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Consider two UI designers who want to design "user attractive" designs. "User attraction" is a concept that is not objective and only resides in the mind of designers. Thus designer A could for example pick up red color, while designer B picks blue. Designer A create a layout which is entirely different from designer B, and so on.

I read about SRP (Single Responsibility Principle) and what I understood was kind of a subjective analysis or break down of responsibilities that can vary from an OO designer to another OO designer. Am I right? In other words, is it possible to have two excellent object oriented analyzer and designer who come up with two different designs for one system based on SRP principal?

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I think any kind of design (art, engineering, ...) has a balance of objectivity and subjectivity - some clear rules and constraints, some experience and judgement calls, and even some completely free all-options-as-good-as-each-other choices. –  Steve314 Aug 6 '11 at 12:04
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A good question and one I used to often mull over.

I would say not objective, no. Definitely subjective. How you approach breaking down problems depends on your philosophy toward that type of problem. Science shows us that there can be many different ways to solve the same problem effectively. Science also shows us that people continents apart can come up with the same solutions independently, and so some solutions are more obvious than others. In any case, judging solutions in terms of "best" depends on your criteria.

Really, what one might see as two parts of the same whole, another might see as two totally separate concepts. One sees this all the time when looking at how maintainers of different code libraries approach the same problem. And yet both solutions work just fine.

(PS. Edited this answer as the OP's final question asks the opposite of the question title.)

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SRP is objective; implementations are subjective

two implementations with the exact same functionality may use completely different internal structures, which results in different classes and method, and both can satisfy SRP

if they use the same methods and state, and both are normalized (minimal/nonredundant) then they will - in theory - end up with the same classes and methods under SRP.

but I can't prove it. Yet.

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The application of the principle is subjective. However, "subjective" does not equate to "preference" the same way aesthetics do.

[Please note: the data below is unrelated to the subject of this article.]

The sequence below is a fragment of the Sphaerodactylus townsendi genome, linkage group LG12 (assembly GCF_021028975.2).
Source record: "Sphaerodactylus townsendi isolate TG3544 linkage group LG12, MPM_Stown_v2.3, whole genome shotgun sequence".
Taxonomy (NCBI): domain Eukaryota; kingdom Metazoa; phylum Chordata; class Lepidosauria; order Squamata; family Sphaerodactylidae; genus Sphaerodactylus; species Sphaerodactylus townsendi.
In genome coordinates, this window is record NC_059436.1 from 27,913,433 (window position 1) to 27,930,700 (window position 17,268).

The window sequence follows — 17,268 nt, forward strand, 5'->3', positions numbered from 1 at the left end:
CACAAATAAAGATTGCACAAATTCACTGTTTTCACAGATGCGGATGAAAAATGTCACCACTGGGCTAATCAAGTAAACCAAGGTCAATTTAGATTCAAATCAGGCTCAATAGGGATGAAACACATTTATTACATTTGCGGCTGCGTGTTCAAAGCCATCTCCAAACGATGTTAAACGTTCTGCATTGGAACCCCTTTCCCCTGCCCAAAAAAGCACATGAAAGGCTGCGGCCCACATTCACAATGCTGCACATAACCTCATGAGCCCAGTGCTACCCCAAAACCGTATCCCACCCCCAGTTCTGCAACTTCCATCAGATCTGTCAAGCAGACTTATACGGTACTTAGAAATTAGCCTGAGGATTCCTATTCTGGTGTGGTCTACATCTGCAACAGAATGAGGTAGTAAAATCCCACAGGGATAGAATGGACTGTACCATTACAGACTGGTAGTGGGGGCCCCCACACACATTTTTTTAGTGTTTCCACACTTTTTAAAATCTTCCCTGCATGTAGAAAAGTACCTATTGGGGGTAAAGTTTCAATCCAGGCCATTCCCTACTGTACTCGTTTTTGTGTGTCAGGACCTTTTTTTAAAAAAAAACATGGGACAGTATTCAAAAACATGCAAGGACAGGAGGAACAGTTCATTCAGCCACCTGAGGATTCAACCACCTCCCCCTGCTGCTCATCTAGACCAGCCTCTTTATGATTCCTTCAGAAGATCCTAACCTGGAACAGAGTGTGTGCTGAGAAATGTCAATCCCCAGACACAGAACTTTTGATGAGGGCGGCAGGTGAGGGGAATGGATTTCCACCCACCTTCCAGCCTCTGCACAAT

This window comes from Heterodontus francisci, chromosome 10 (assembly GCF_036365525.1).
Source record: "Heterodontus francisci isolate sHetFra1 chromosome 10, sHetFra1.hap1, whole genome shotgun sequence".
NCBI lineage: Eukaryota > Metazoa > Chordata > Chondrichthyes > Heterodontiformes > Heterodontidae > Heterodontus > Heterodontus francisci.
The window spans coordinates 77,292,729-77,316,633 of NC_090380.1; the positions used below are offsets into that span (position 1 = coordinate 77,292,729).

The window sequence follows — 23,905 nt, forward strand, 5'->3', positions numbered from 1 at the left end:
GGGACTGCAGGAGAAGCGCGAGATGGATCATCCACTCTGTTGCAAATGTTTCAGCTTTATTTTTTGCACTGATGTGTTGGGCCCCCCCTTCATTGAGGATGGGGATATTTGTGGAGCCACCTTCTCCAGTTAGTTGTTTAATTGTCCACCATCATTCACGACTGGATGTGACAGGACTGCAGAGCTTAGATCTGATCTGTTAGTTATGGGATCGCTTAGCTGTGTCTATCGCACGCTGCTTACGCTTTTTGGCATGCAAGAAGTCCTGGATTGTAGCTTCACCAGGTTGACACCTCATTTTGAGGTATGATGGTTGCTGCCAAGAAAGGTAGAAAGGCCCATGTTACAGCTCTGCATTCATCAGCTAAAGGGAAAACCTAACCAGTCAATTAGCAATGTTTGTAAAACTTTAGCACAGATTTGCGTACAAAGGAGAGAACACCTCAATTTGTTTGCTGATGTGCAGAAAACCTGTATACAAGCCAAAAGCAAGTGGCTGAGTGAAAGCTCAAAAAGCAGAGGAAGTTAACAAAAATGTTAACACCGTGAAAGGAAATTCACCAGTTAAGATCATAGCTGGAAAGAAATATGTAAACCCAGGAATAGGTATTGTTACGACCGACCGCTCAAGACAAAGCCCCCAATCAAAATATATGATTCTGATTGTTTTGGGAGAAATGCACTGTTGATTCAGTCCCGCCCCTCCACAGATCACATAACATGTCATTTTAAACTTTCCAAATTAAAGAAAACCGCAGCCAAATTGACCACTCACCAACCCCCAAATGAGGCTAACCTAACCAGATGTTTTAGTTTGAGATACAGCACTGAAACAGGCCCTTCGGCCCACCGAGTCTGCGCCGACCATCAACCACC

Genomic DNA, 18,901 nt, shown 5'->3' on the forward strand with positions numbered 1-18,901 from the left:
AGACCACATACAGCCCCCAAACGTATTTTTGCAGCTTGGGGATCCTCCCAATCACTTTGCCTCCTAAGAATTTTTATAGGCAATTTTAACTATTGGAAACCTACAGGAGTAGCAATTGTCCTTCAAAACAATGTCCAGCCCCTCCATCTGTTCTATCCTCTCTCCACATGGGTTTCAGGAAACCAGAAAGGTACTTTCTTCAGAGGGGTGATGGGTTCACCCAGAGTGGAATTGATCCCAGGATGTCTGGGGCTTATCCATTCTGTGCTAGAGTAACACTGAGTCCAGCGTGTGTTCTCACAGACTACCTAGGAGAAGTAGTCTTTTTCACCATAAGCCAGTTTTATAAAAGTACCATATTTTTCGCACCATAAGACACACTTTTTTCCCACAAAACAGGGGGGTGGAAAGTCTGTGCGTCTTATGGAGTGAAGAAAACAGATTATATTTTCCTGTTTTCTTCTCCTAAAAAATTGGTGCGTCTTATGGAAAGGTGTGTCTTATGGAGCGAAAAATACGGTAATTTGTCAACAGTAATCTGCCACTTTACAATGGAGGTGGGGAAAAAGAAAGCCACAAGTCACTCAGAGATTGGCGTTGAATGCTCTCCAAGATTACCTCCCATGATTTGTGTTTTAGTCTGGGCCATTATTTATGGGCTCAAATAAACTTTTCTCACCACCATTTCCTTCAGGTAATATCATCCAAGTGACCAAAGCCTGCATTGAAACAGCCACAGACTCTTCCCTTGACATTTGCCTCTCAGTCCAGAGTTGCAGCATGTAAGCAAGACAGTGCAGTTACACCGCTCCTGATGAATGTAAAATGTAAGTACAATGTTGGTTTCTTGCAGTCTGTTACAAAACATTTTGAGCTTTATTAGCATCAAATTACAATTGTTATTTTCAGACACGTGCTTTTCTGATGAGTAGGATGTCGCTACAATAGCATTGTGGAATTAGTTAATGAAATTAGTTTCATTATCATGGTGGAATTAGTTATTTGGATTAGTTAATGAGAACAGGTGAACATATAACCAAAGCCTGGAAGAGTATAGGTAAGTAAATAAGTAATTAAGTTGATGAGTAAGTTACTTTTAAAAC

There are obvious extremes. A class with exactly one method, with only a few lines of code, which does not call out to any other classes, is definitely following the SRP. On the other hand, a class with two methods, one which contains a complete e-mail implementation through raw sockets and another which builds up a GUI form, is definitely not following the SRP.

Aesthetics are a poor analogy. A better analogy would be the well-known computer science concepts of coupling and cohesion. Neither of these are black-and-white, true-or-false attributes. However, they are measurable, even if there's a qualitative element. If you show a group of experienced developers two separate designs for the same feature, they are going to give similar readings on which design has more coupling and/or cohesion.

In fact, the SRP is essentially just functional cohesion. It says that the parts of some module (e.g. class) should be grouped together because they all contribute to performing the same function, and for no other reason. "Function" may be subject to interpretation - some people may interpret this literally as a single function (or method or procedure) declaration, others may step back a bit and think of a function as "sending e-mail" or "playing music", but there is still only so much room to maneuver. "Managing stuff" is not a valid functional description.

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There's an objective definition of the "responsibility" as a "reason to change". In the time of the programming all the reasons to change lie in the future, so the programmer can only guess based on their experience and domain knowledge. So analyzing the responsibilities is a sort of forecast, partly subjective.

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The principle itself is objective, but there are so many different ways of implementing something that follows the principle, that two independent developers will almost always come up with rather different system designs for the same application.

It's even likely that the same developer doing the same design twice, will still come up with two solutions that at least partially differ.

For a principle to cause system designs to always look the same, it would have to cover every aspect of the design decisions. The single responsibility principal only covers a small part of the design decisions involved in making any system design.

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Good analysis @Guffa. +1. I liked the idea of not being all-encompassing. Yeah, SRP only tells you to try to make everything responsible for one issue. But it doesn't tell you where the boundary of responsibility is. –  Saeed Neamati Aug 6 '11 at 12:29
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